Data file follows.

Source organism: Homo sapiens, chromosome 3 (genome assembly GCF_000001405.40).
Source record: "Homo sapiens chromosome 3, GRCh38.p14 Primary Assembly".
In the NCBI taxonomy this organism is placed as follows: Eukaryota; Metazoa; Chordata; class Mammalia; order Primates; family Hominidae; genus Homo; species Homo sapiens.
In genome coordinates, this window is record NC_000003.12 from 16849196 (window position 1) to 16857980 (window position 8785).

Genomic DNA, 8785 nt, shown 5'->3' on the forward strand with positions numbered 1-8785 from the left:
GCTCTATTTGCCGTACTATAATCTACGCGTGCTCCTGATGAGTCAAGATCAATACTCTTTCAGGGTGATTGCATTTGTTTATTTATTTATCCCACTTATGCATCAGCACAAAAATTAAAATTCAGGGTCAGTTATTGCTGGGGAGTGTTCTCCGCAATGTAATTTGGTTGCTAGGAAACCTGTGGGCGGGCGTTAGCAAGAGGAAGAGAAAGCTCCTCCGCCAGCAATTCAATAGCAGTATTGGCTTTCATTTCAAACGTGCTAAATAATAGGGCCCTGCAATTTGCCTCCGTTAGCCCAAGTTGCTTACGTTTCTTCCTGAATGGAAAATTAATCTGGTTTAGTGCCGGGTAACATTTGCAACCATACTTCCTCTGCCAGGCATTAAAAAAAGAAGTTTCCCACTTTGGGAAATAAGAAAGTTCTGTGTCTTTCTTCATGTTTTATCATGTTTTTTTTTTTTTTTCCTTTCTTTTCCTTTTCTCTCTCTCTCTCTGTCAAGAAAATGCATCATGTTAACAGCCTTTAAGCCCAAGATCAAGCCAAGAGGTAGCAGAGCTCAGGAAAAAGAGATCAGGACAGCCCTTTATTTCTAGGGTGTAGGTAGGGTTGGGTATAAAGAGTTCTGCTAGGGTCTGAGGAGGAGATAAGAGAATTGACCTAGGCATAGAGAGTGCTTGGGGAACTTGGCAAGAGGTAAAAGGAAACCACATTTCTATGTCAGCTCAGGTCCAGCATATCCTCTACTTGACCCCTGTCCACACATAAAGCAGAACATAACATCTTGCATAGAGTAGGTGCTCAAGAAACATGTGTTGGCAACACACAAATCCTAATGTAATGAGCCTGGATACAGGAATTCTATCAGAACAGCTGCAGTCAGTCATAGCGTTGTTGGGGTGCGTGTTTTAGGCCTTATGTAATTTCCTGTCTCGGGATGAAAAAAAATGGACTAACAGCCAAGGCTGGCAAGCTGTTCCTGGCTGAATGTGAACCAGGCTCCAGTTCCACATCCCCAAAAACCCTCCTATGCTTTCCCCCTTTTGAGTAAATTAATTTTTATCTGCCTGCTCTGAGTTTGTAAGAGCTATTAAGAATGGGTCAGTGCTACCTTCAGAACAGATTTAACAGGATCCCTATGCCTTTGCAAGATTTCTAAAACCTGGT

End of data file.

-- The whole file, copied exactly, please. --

Source organism: Homo sapiens, chromosome 3 (genome assembly GCF_000001405.40).
Source record: "Homo sapiens chromosome 3, GRCh38.p14 Primary Assembly".
In the NCBI taxonomy this organism is placed as follows: Eukaryota; Metazoa; Chordata; class Mammalia; order Primates; family Hominidae; genus Homo; species Homo sapiens.
In genome coordinates, this window is record NC_000003.12 from 16849196 (window position 1) to 16857980 (window position 8785).

Genomic DNA, 8785 nt, shown 5'->3' on the forward strand with positions numbered 1-8785 from the left:
GCTCTATTTGCCGTACTATAATCTACGCGTGCTCCTGATGAGTCAAGATCAATACTCTTTCAGGGTGATTGCATTTGTTTATTTATTTATCCCACTTATGCATCAGCACAAAAATTAAAATTCAGGGTCAGTTATTGCTGGGGAGTGTTCTCCGCAATGTAATTTGGTTGCTAGGAAACCTGTGGGCGGGCGTTAGCAAGAGGAAGAGAAAGCTCCTCCGCCAGCAATTCAATAGCAGTATTGGCTTTCATTTCAAACGTGCTAAATAATAGGGCCCTGCAATTTGCCTCCGTTAGCCCAAGTTGCTTACGTTTCTTCCTGAATGGAAAATTAATCTGGTTTAGTGCCGGGTAACATTTGCAACCATACTTCCTCTGCCAGGCATTAAAAAAAGAAGTTTCCCACTTTGGGAAATAAGAAAGTTCTGTGTCTTTCTTCATGTTTTATCATGTTTTTTTTTTTTTTTCCTTTCTTTTCCTTTTCTCTCTCTCTCTCTGTCAAGAAAATGCATCATGTTAACAGCCTTTAAGCCCAAGATCAAGCCAAGAGGTAGCAGAGCTCAGGAAAAAGAGATCAGGACAGCCCTTTATTTCTAGGGTGTAGGTAGGGTTGGGTATAAAGAGTTCTGCTAGGGTCTGAGGAGGAGATAAGAGAATTGACCTAGGCATAGAGAGTGCTTGGGGAACTTGGCAAGAGGTAAAAGGAAACCACATTTCTATGTCAGCTCAGGTCCAGCATATCCTCTACTTGACCCCTGTCCACACATAAAGCAGAACATAACATCTTGCATAGAGTAGGTGCTCAAGAAACATGTGTTGGCAACACACAAATCCTAATGTAATGAGCCTGGATACAGGAATTCTATCAGAACAGCTGCAGTCAGTCATAGCGTTGTTGGGGTGCGTGTTTTAGGCCTTATGTAATTTCCTGTCTCGGGATGAAAAAAAATGGACTAACAGCCAAGGCTGGCAAGCTGTTCCTGGCTGAATGTGAACCAGGCTCCAGTTCCACATCCCCAAAAACCCTCCTATGCTTTCCCCCTTTTGAGTAAATTAATTTTTATCTGCCTGCTCTGAGTTTGTAAGAGCTATTAAGAATGGGTCAGTGCTACCTTCAGAACAGATTTAACAGGATCCCTATGCCTTTGCAAGATTTCTAAAACCTGGT